Most of a fairly low-key campaign for the measures was aimed at parents in the school district. This time, however, there was organized opposition.
In May, both failed to gain the required two-thirds voter approval. One measure, which would have renewed an expiring parcel tax, received just over 60 percent approval, and the other, which would have tied the amount of the tax to increased enrollment, received 54 percent approval.
The school district made many changes after those measures failed.
The district's website, mpcsd.org, was expanded to include answers to questions from the public and an interactive budget tool. Presentations from meetings, along with transcripts of public comments about the district's budget deficit, are also on the site.
School board meetings, including 10 held between September and the December vote by the school board to put the current measure on the ballot, have been video-recorded and placed online. Most meetings were held in the Hillview Middle School Performing Arts Center.
Parcel tax and cuts
After the months of public outreach, the school board chose to resolve the projected deficit by combining a parcel tax with spending reductions. Since the board voted unanimously to put Measure X on the ballot, it has also met several times to discuss what cuts to make, both with and without the parcel tax's approval.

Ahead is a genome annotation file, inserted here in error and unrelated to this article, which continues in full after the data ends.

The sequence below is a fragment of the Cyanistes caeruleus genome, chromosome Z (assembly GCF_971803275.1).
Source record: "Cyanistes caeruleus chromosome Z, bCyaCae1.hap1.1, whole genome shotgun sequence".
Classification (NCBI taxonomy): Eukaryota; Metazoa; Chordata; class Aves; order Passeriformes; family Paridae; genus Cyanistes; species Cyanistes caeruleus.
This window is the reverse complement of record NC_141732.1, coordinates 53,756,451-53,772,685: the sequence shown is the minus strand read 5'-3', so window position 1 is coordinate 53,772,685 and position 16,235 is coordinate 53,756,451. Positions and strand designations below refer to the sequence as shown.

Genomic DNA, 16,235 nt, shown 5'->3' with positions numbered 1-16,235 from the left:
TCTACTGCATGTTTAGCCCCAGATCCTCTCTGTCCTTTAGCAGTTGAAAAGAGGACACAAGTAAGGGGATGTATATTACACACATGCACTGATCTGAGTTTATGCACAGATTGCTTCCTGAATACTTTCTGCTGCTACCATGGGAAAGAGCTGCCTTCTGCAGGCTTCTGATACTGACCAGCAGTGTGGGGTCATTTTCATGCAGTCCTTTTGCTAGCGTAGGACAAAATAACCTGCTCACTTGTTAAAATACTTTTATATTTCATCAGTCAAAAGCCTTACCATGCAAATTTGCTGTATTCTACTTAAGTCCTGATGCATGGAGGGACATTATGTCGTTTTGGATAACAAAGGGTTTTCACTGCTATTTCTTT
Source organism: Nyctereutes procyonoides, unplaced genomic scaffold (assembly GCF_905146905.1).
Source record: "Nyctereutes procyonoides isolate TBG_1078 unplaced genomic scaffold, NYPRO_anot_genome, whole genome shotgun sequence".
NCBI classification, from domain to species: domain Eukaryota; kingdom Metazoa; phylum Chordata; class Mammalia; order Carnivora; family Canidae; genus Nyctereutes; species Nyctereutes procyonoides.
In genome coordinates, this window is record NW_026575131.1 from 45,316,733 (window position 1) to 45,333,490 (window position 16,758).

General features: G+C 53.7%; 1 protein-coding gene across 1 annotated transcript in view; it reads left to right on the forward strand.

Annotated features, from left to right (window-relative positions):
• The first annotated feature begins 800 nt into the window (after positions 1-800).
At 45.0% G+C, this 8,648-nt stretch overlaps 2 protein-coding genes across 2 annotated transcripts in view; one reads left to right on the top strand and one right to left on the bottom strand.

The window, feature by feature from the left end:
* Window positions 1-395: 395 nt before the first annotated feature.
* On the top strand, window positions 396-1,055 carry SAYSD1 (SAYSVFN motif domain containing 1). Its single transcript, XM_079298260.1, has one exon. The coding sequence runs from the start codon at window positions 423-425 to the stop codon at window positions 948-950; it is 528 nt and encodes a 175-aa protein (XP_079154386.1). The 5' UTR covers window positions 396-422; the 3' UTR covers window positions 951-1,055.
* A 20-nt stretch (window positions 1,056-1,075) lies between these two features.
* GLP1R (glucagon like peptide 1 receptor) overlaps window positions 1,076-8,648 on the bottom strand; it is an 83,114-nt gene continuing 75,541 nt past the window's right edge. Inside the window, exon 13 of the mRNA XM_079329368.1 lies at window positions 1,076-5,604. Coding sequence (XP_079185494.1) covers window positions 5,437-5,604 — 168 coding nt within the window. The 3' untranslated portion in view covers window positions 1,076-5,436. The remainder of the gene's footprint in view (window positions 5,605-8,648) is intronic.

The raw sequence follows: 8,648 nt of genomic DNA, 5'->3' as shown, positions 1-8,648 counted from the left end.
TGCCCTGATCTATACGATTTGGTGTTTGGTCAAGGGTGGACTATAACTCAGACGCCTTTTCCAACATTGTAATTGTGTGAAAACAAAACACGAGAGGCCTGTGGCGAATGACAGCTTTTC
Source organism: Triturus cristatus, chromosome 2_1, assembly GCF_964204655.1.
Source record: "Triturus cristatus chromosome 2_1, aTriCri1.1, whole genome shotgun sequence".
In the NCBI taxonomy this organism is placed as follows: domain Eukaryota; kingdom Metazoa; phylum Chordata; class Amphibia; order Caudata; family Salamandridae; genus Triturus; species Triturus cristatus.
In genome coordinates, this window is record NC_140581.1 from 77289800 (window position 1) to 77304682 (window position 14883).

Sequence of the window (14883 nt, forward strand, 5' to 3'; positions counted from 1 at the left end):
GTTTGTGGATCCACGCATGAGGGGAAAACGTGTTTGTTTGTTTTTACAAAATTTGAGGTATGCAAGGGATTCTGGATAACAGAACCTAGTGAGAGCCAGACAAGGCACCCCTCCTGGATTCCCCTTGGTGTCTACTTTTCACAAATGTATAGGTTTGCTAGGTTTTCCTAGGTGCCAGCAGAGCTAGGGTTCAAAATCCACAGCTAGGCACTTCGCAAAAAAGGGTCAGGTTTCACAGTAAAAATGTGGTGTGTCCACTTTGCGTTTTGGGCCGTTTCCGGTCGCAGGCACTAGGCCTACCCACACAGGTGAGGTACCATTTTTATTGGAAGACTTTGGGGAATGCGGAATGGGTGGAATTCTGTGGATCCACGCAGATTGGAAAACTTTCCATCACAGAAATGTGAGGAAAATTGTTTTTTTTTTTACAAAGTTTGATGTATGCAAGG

The March 7 election comes only a little more than a week before the district is required to give layoff notices to teachers who could possibly lose their jobs for the 2017-18 school year, so the district must have a plan in place in case the parcel tax fails.
While the school board will vote on the details at its Feb. 15 board meeting, Assistant Superintendent Erik Burmeister has said that as many as 30 positions may be cut if the parcel tax does not pass. While attrition from employees retiring or leaving could reduce the number of layoffs needed, the district probably would need to give out 30 layoff notices, but could later rescind some or all of them, Mr. Burmeister said.
The district plans to eliminate six to 10 positions even if the parcel tax measure passes. Again, Mr. Burmeister said, layoffs can probably be avoided due to attrition, but some temporary employees may not be rehired.
Spending reductions to be put into place even if the measure passes include $927,000 in spending that had been planned for the current 2016-17 fiscal year and $1.3 million in net reductions over the next two fiscal years.